In their first year, the Palmetto Academy of Learning and Success (PALS), a charter school located in Horry County, South Carolina, demonstrated that their model for improving education was working. In their second, the bar has been raised again. The overall report card grade of 97.9 placed PALS well above the Horry County School District who had an equally impressive 90.5. Both receiving an A in the new state-wide rating system, PALS scored above the district in 19 of 26 categories.
According to Courtney Fancher, Executive Director at PALS, the students who will benefit the most from their new way of doing things will be those that started the program from the beginning. While positive results can be seen in all grades the most impressive are coming to light in the school’s third grade class, where 100% of students met or exceeded proficiency in all subjects. These results are almost unheard of, leading to more than a few parents suggesting “teacher of the year”.
Courtney Fancher allowed herself a few moments to bask in the glow of success before she suddenly shifted gears and started talking about plans for the new school year. While pleased with the overall results, she felt there were still some areas for improvement. Those efforts have been underway for several months. For the 2012-2013 school year, parents can expect to see some staffing changes that should positively impact the areas that were identified as potentially weak. PALS will welcome a new middle school math teacher who brings years of experience and expertise to the subject, and the fourth grade teacher that was a long term sub during the last school year will be joining the staff full time. They will also begin the planning and phasing in of Common Core Standards this year, in preparation for full implementation beginning in the 2013-2014 school year. While this will be a big change, the staff is eager to take on the challenge, believing that these new standards will be instrumental in making sure students are more prepared when they enter college.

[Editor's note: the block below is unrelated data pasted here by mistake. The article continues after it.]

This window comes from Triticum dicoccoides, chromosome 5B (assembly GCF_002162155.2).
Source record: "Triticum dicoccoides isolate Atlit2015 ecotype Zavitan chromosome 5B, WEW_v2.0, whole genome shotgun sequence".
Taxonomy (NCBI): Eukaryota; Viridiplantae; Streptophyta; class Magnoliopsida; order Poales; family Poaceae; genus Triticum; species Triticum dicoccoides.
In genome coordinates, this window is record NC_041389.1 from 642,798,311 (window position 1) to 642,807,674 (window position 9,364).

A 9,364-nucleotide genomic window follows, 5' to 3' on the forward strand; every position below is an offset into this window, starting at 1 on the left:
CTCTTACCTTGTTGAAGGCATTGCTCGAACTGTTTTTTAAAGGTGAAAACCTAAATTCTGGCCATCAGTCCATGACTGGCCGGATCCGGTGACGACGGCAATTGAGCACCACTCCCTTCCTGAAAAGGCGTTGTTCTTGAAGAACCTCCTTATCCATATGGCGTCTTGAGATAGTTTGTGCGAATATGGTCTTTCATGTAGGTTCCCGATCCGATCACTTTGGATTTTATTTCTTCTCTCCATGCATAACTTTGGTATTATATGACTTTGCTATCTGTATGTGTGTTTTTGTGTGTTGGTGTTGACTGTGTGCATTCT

COMMENTARY: Last year I wrote an article proclaiming how impressed I was with the method and results after PALS’ first year. As I watch other schools try what I would classify as “fad programs” such as giving all children iPads or moving to a year round school year, what I am impressed with is the fact that none of these approaches are matching the results that PALS has achieved. They don’t have a fancy building, and while they make use of technology, it is used selectively without becoming invasive. What they do have is teachers that are passionate about their students’ success and results that reflect this passion. Ultimately, that is what matters most.